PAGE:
A question has come to my mind lately as things are on a downward turn with Mama. When do you know that it's time to no longer seek "emergency" treatment for your loved one. This is an end of life decision to no longer seek medical treatment when an illness hits or has continued to progress.
My brother, Andy and I have been trying to discuss this issue this weekend. It is such a hard thing to bring up in the first place and secondly, to try to choose a circumstance when you want to say "enough".
Mama isn't at that time yet but we just know that it is coming and sooner rather than later it seems.
Mama's congestive heart failure is flaring up again and it is really causing her problems. She recently fell 7 times in one night. She gets up and she falls. I told her not to set one foot on the floor without calling me in there first, but with the brain injury she doesn't remember. Needless to say, when these nights happen I don't get any sleep. I have taken to sleeping in the recliner in the living room so that I can see right in to her bed and can hear her when she starts to get up. She gets up because she says she is restless. I think the fluid is making it hard to breathe at night and she does not exactly realize what is waking her up.
When she came home from rehab about 3 weeks ago she was in better physical shape than she had been in in many years. Today she has regressed to worse than she was before her accident.
I sometimes think she has just given up. If this is the case, when do we as a family give up or decide to let nature take it's course?
How to Help Your Loved One when She Denies She Needs Help
by Mary C. Fridley RN, C
You've noticed Mom wears the same clothes day after day, isn't bathing, and is wetting herself and hiding the evidence. It's also obvious that she's not eating well and forgetting to take her medicine. You're concerned but don't know how to approach her, after all, she tells you what to do, not the other way around! When you inquire about how she's doing, she replies, "…just fine, thank you". You offer suggestions to help but she gives you "the look", you know the same disapproving look she gave you when you were a child. So, your dilemma is that if you confront her you risk insulting her but if you don't she may become ill or in danger of harm. Anyway you look at it you're going to be the bad guy.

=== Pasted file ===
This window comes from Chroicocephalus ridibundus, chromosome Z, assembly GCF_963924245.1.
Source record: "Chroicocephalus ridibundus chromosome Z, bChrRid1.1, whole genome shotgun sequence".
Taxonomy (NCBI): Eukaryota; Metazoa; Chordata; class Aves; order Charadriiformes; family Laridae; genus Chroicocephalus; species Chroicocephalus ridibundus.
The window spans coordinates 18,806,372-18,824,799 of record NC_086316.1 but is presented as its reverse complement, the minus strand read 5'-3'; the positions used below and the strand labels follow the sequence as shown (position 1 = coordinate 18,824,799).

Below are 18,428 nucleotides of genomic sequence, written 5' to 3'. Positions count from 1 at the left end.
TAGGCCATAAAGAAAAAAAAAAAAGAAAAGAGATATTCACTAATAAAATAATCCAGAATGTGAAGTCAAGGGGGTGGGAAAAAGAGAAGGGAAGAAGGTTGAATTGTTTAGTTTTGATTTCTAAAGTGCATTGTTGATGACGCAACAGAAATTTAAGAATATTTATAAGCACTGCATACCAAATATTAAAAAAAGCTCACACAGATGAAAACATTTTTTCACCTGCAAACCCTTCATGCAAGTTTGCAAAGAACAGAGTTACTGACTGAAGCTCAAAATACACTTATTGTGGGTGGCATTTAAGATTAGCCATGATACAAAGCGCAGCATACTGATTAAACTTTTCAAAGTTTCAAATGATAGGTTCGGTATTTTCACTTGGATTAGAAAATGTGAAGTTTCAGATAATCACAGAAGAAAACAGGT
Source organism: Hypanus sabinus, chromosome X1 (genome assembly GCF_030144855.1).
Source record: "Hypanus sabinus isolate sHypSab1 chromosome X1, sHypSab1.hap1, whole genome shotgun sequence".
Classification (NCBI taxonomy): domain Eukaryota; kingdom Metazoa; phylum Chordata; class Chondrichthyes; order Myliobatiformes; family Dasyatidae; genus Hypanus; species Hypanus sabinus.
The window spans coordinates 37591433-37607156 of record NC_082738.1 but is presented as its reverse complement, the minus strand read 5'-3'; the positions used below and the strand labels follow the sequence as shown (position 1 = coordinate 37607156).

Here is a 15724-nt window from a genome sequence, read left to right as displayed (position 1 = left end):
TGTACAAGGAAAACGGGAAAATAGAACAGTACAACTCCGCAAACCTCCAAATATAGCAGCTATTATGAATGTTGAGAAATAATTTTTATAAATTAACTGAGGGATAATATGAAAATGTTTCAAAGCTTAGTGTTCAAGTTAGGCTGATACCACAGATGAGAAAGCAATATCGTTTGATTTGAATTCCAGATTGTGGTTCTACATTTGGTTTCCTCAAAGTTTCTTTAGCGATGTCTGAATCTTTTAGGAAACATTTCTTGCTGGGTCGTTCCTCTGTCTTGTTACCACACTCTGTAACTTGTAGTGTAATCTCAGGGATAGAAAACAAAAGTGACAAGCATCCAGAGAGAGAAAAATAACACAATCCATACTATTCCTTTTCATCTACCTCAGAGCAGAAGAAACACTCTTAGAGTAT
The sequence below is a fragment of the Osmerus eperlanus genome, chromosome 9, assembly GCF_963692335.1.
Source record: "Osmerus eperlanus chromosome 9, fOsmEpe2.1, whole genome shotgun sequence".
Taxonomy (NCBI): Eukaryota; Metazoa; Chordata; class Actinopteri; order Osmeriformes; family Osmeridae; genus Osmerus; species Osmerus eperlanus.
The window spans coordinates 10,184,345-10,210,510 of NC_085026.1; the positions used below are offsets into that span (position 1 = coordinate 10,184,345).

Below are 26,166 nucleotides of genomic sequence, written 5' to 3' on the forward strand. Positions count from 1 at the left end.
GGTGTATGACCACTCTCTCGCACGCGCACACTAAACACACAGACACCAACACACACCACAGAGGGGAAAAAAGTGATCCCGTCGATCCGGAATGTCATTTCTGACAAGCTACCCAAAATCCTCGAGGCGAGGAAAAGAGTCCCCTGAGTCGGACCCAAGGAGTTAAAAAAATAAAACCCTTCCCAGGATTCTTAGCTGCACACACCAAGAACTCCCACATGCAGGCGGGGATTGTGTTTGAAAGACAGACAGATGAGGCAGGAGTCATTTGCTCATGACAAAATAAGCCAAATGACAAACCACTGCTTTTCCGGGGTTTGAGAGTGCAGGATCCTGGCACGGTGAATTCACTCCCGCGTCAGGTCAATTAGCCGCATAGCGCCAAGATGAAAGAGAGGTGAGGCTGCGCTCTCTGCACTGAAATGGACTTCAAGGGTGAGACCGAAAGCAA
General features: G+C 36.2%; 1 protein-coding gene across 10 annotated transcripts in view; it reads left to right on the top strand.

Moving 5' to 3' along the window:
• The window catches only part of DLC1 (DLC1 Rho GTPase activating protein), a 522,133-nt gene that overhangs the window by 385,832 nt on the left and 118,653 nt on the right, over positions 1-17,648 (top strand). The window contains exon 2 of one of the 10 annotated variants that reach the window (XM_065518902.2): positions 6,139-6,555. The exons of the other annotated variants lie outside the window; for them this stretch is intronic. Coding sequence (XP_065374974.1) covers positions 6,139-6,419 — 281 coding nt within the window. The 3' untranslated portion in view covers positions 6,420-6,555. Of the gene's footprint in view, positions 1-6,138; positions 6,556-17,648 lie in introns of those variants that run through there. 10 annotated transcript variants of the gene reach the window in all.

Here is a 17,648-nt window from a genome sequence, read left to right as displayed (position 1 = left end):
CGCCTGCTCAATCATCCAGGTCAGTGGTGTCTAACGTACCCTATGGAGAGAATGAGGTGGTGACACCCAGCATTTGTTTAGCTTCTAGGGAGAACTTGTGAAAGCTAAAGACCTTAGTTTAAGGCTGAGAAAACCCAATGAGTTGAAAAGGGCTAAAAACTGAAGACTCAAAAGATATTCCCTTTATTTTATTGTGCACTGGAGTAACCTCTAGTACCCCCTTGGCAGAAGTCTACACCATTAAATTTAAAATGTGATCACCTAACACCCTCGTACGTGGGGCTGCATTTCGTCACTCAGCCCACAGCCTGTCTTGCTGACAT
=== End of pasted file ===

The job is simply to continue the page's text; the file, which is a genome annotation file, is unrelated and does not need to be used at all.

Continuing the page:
Denial about the need for care usually comes from fear of being ill, getting older, embarrassment, or of being 'put in a home'. Try to identify the fear and address it compassionately. Never make a promise you may not be able to keep, especially " I'll never put you in a nursing home". Nursing home placement is the last thing any of us want for our loved ones but it may be the safest environment. Instead, tell her that you will do everything possible to see she is taken care of.
Choose a quiet time to talk to her and avoid talking when tempers are short or you're feeling frustrated. Avoid accusing her of not eating, it will only lead to more anger and denial, just keep telling her that you love her and are concerned about her well being. Because the older generation is less questioning of what physicians tell them, use him or her as an intermediary whenever necessary. Ask the physician to talk to Mom and write down her health problems and a 'prescription' for help or services.
Always encourage your loved one to be involved with her healthcare. Collaborate together on a journal. Include day of diagnosis, daily feelings, frustrations, highs and lows, and results of appointments and tests, etc. Also include conversations you've have. Use the journal as a reference to remember what was said or done. It's important that writing take place at the time of the experience or immediately after and that your loved one does the writing. Keep your own journal too. Use it as a dumping ground for pent up emotions and frustrations. Be sure to include those happy and humorous times as well.